A Supplemental Draft Environmental Impact Statement will be prepared for comment. The comment period on the Supplemental Draft Environmental Impact Statement will be 45 days from the date the Environmental Protection Agency publishes the notice of availability in the Federal Register.
The Forest Service believes, it is important to give reviewers notice of several court rulings related to public participation in the environmental review process. First, reviewers of draft environmental impact statements must structure their participation in the environmental review of the proposal so that it is meaningful and alerts an agency to the reviewer's position and contentions. Vermont Yankee Nuclear Power Corp. v. NRDC, 435 U.S. 519, 553 (1978). Also, environmental objections that could be raised at the draft environmental impact statement stage but that are not raised until after completion of the final environmental impact statement may be waived or dismissed by the courts. City of Angoon v. Hodel, 803 F.2d 1016, 1022 (9th Cir. 1986) and Wisconsin Heritages, Inc. v. Harris, 490 F. Supp. 1334, 1338 (E.D. Wis. 1980). Because of these court rulings, it is very important that those interested in this proposed action participate by the close of the 45 day comment period so that substantive comments and objections are made available to the Forest Service at a time when it can meaningfully consider them and respond to them in the final environmental impact statement.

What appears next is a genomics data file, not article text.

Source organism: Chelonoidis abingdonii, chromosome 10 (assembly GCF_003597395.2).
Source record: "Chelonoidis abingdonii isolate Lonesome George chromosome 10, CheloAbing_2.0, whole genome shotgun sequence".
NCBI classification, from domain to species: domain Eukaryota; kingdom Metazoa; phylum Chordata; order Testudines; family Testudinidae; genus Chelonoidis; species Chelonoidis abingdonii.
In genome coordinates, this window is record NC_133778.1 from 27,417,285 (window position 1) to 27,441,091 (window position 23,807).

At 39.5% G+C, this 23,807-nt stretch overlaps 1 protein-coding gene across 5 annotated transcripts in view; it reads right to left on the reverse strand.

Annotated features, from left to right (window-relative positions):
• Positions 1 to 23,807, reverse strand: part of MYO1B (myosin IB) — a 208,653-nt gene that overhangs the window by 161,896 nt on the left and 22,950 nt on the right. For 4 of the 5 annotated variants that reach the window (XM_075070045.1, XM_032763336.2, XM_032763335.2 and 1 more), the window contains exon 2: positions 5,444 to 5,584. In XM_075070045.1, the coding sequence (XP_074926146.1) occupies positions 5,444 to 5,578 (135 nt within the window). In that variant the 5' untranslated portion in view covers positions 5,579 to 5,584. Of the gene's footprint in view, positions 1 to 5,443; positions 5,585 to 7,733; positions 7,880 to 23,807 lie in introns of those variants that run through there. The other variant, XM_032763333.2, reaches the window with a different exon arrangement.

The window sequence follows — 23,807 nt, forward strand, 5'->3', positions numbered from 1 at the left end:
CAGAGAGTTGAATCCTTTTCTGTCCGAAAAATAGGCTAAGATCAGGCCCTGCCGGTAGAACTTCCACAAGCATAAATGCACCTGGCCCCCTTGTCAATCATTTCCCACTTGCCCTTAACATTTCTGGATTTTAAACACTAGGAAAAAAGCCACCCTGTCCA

To assist the Forest Service in identifying and considering issues and concerns on the proposed action, comments on the Supplemental Draft Environmental Impact Statement should be as specific as possible. It is also helpful if comments refer to specific pages or chapters of the Draft Statement. Comments may also address the adequacy of the Supplemental Draft Environmental Impact Statement or the merits of the alternatives formulated and discussed in the statement. Reviewers may wish to refer to the Council on Environmental Quality Regulations for implementing the procedural provisions of the National Environmental Policy Act at 40 CFR 1503.3 in addressing these points.
Comments received, including the names and addresses of those who comment, will be considered part of the public record on this proposal and will be available for public inspection.Start Signature
Dated: April 21, 2005.
[FR Doc. 05-8483 Filed 4-27-05; 8:45 am]
BILLING CODE 3410-11-P